top of page

Seasick and we run aground

Padstow is one of the few harbours on the north coast of Cornwall which offers shelter to sailing vessels with a draft of 2 meters. For that very reason although being very picturesque in its own rights it is also an agreed place for guests to join us on our adventures. Our dear friends Willem and Irene undertake the journey from Muiden via Bristol to Padstow and fortunately have no delays in their complex journey and arrive an hour earlier than planned. After settling in on board Roland serves a delicious roast leg of lamb with veggies as a welcome dinner. The following morning we walk up the hill to the local Tesco to buy our provisions for the coming days on board. Padstow is the home of the famous TV chef and cookery writer Rick Stein, who is such big business in Padstow that we have given the town the nickname Padstein. As the Rick Stein seafood restaurant is fully booked for evening dinner we manage to get a table for a fantastic lunch in the Rick Stein Cafe.

After lunch we walk to the water front where a cricket match is in full swing on the Padstow sandbar - everyone seems to be taking the match quite seriously, however I believe that the players were drinking beer during the rest periods and not the traditional cup of English tea.

Our original onward routing from Padstow is directly to Saint Mary's on the Isles of Scilly a passage of 75 miles (approximately 15 hours at sea). We decide that this is too demanding for our guests on their first trip on board. Roland draws up plans for a shorter trip to an anchorage in the bay at Saint Ives only 35 miles - 7 hours at sea. For all concerned this turns out to be a very good decision as both our guests are seasick within two hours of departing Padstow. 7 hours is an eternity for anyone who is feeling seasick. Finally we reach the shelter of the bay in Saint Ives and drop the anchor in good holding.

As we sit together recovering from the trip we amend our plans and agree that we will no longer sail on to the Isles of Scilly. Instead Leontine and Roland will sail the next leg together around Land's End which can be very choppy indeed, and Willem and Irene will travel by bus/train from Saint Ives to Newlyn where they will join us again on board.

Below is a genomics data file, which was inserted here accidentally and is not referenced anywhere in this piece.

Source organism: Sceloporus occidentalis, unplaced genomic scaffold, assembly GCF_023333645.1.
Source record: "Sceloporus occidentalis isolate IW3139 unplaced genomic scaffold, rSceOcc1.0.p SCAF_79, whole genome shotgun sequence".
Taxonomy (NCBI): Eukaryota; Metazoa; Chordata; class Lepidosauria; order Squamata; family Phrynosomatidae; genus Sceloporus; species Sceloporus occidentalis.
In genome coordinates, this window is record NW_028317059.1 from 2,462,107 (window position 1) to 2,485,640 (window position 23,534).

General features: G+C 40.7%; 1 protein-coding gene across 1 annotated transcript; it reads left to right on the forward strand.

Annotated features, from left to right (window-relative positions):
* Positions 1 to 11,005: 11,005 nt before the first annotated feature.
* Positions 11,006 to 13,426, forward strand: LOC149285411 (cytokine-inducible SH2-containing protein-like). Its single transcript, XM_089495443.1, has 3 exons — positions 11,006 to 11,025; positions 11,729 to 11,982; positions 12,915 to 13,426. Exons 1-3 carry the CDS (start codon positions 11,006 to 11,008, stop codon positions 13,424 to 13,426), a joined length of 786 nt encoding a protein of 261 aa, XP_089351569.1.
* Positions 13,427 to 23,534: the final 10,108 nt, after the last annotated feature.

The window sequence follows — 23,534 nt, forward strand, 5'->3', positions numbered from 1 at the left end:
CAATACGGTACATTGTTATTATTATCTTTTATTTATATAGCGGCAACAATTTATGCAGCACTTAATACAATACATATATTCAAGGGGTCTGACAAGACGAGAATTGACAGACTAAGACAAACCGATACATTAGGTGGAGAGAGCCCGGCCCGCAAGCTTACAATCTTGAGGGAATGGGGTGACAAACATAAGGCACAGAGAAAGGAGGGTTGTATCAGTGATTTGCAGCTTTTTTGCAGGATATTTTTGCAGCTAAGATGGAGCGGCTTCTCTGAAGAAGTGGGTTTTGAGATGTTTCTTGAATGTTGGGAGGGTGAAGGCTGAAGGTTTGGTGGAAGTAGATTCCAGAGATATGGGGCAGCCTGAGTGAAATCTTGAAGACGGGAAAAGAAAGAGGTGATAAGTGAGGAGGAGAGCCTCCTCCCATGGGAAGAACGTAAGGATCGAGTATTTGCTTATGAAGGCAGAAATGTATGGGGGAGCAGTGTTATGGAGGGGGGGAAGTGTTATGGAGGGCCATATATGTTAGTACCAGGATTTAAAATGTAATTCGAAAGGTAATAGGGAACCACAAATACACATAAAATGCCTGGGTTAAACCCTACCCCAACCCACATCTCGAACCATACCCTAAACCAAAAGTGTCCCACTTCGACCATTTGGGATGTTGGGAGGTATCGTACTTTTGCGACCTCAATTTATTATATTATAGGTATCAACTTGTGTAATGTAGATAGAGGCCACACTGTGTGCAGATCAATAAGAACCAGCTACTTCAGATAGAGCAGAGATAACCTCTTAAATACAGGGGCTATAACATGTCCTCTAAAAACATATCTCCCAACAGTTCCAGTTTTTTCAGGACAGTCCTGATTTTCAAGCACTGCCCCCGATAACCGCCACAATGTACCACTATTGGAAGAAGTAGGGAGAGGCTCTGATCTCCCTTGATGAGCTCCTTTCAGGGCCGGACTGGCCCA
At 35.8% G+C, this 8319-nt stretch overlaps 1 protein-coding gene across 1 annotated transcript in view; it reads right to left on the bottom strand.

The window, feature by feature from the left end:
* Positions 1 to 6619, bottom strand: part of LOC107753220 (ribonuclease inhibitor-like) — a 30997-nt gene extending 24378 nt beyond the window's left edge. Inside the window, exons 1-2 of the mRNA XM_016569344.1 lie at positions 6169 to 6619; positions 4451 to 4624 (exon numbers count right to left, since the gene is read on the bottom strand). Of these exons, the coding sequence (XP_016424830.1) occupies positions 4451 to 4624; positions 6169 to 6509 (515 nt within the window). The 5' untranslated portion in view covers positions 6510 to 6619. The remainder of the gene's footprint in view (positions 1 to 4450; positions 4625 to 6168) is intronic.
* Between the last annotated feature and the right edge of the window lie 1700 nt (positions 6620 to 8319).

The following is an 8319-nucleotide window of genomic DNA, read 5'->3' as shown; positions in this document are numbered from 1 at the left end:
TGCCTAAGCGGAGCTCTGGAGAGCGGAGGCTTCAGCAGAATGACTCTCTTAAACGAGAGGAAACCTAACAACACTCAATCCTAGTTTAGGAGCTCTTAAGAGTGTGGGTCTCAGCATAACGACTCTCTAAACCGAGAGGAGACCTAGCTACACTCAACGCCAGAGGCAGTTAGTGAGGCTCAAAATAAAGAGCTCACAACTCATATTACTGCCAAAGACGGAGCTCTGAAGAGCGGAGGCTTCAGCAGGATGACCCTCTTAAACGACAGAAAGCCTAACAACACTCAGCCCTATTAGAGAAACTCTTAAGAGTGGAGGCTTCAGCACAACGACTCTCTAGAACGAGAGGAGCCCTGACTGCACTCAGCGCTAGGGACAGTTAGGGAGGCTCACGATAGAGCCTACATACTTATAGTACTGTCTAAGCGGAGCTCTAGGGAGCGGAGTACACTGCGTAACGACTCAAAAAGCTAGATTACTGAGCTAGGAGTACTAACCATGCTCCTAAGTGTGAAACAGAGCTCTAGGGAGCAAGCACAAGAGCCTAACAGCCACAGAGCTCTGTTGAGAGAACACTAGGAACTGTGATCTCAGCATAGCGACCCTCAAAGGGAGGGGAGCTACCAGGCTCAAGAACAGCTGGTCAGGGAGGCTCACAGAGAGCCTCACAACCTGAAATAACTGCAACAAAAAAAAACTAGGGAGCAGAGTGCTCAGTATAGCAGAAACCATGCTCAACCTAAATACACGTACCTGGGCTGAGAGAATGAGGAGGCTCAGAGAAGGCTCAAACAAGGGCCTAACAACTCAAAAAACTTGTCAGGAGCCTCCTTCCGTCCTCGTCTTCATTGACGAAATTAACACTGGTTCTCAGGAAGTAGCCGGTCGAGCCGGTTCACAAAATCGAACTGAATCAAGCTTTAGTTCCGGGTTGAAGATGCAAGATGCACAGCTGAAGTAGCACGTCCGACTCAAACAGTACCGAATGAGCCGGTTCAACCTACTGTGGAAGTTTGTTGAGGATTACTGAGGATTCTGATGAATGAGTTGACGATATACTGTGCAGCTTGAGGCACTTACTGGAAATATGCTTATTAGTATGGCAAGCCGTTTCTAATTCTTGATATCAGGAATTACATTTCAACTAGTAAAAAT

Our passage to Newlyn starts in fantastic sunshine, but changes abruptly into thick mist sinking us into a white world whereby keeping watch - looking and listening is essential. Fortunately the mist clears and we sail round Land's End safely and dock as planned in Newlyn, where our guests rejoin us on board.

Before we depart to Falmouth Leontine gives Irene one of her special anti-seasick plasters (Scopoderm) and we set off in much more friendly breeze and sea-state for what turns out to be a very comfortable passage. We worm our way through the massive mooring field and find a berth in the Falmouth Marina.

Before leaving the following morning Roland checks with the harbour master as to whether their are any depth restrictions we should be aware of. The harbour master confirms that all is fine for a 2 meter draft. As we leave the marina towards the buoyed channel 15 meters away we run aground! In no time the harbour master appears in his motor boat and tows us back to deeper water, he then explains that we should motor on beside the buoyed channel and not in it for the next 100 meters!

During our trip we are treated to a great show of wildlife: porpoises, dolphins and minke whales. After a lovely downwind sail we arrive in Fowey, which is in the middle of its annual regatta and is alive with a buzz of activity. We are shown to a mooring buoy by a friendly harbour master, and settle down to enjoy Fowey, the town where we bought our boat in April 2017.

As is true in so many towns Fowey has its own history and traditions, one of these traditions which in fact on the day of our visit is celebrating its 50th anniversary: the Fowey Town band. One of the key conditions to become a member of the band is that you must not be able to play any musical instrument at all. Band members are issued with official Fowey Band tin drums but members must supply their own drum sticks, these are often sawn off broom handles. An incredible sight and cacophony.

The following day, while Willem and Irene go for a long walk, Roland picks up Lucy, David and Stan in WR4tje and we welcome them on board before being taken out for a yummy pub lunch in town, after which we go and explore Padstow further.

On Saturday morning it is time for Willem and Irene to return home and Roland brings them to shore in the WR4tje. After a few preparations we are ready to slip our lines and say goodbye to Fowey, a beautiful town.

Recent Posts

See All
bottom of page